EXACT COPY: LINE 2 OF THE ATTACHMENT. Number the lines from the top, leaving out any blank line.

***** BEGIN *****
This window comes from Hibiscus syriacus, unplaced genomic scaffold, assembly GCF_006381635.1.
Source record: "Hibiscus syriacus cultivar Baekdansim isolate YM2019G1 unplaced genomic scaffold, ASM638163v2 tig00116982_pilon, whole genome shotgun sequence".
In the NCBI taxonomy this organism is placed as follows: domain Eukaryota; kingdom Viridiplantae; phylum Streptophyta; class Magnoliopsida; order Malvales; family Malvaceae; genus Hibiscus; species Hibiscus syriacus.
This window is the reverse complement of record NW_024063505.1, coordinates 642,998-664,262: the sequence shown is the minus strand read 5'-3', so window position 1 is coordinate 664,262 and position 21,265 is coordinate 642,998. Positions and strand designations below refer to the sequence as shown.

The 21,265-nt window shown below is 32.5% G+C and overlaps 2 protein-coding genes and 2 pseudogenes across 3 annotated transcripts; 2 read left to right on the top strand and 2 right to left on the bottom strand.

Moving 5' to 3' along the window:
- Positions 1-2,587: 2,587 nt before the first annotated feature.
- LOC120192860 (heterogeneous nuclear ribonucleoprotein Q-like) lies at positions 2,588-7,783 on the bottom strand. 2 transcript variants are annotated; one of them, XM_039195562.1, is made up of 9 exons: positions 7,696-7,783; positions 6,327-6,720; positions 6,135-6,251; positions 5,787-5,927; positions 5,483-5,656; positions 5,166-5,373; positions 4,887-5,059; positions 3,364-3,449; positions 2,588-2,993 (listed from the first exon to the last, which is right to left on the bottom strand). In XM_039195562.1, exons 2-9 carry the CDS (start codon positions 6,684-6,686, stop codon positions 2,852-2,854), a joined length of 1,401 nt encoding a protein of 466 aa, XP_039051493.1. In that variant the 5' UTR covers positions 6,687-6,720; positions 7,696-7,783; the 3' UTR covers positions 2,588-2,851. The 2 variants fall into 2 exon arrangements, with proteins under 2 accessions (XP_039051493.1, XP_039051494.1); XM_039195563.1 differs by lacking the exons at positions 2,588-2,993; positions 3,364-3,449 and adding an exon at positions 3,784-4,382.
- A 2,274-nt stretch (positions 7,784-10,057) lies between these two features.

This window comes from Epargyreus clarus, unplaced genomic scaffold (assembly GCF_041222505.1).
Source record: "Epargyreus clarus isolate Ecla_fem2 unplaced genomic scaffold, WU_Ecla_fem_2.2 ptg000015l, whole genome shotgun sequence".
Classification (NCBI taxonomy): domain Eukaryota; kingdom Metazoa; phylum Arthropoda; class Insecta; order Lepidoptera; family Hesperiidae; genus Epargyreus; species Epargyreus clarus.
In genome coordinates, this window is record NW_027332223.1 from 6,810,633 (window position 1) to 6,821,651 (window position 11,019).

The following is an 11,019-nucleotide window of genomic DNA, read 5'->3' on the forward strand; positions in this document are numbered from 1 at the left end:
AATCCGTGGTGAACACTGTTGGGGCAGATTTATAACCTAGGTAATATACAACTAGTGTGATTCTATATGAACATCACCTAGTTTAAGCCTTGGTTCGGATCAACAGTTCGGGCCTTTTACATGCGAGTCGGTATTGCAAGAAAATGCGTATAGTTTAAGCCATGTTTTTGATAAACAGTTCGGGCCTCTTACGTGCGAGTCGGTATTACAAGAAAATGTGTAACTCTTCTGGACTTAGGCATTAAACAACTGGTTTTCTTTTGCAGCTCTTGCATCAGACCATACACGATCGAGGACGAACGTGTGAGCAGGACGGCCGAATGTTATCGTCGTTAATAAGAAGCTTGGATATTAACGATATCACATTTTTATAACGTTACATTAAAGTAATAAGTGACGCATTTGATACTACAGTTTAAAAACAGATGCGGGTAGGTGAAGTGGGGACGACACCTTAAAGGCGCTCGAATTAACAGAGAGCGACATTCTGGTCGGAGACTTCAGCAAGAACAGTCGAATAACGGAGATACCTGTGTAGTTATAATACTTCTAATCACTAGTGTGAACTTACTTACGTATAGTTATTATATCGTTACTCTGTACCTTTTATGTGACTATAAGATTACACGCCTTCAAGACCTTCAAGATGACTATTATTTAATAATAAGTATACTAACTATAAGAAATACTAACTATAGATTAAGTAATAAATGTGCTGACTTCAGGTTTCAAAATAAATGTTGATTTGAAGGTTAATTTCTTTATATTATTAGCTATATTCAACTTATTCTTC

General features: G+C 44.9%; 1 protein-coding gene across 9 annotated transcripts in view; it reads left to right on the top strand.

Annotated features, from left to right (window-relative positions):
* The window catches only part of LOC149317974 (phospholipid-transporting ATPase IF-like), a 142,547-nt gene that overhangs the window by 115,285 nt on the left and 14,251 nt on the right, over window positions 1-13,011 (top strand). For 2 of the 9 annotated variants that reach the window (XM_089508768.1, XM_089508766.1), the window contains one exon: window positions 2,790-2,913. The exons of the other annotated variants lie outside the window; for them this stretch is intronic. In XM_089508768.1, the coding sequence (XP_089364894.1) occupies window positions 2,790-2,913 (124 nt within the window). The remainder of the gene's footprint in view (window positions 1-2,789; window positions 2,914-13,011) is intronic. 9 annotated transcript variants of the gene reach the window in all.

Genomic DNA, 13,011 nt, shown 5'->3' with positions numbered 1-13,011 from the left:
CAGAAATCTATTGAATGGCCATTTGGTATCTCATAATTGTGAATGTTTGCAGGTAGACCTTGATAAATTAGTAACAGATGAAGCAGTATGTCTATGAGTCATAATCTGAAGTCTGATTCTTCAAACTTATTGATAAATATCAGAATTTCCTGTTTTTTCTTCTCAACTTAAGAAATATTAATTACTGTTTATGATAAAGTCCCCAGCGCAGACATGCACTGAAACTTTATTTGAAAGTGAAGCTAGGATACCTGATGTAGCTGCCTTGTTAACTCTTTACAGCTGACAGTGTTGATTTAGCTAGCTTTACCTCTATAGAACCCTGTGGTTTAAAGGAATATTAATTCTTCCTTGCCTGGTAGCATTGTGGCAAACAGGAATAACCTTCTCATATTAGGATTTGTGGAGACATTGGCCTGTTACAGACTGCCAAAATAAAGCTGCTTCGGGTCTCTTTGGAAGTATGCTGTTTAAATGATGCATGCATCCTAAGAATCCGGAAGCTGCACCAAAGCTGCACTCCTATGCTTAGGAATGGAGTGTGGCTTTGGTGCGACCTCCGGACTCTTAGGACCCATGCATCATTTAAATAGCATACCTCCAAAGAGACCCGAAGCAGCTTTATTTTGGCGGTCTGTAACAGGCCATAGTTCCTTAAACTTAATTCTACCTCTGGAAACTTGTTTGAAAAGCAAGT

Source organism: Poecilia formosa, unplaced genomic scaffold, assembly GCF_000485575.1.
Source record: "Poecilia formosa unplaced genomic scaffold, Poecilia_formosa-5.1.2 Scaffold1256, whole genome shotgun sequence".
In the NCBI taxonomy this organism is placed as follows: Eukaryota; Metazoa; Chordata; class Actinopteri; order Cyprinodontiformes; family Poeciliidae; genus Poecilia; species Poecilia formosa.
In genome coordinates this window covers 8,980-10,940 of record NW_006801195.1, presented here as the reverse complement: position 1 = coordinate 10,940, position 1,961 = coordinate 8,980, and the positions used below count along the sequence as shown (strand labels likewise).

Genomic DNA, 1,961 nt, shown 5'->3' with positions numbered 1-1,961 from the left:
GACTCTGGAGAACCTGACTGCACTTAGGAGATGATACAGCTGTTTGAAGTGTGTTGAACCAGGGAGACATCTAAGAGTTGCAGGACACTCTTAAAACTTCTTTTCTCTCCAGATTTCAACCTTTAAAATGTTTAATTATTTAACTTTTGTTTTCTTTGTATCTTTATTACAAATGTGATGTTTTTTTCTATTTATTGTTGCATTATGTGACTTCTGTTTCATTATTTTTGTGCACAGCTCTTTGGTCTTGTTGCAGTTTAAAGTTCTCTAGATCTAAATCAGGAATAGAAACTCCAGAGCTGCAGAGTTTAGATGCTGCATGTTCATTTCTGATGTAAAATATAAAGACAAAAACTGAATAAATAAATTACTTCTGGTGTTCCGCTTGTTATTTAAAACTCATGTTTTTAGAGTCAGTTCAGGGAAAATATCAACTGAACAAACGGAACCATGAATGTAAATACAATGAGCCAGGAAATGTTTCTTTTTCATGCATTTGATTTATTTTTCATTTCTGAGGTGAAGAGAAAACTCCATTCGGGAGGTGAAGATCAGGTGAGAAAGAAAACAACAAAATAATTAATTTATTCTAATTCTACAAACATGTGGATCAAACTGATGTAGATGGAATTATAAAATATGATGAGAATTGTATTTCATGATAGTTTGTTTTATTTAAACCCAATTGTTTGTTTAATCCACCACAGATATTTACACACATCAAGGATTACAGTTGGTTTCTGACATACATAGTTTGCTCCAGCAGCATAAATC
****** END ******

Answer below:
Source record: "Hibiscus syriacus cultivar Baekdansim isolate YM2019G1 unplaced genomic scaffold, ASM638163v2 tig00116982_pilon, whole genome shotgun sequence".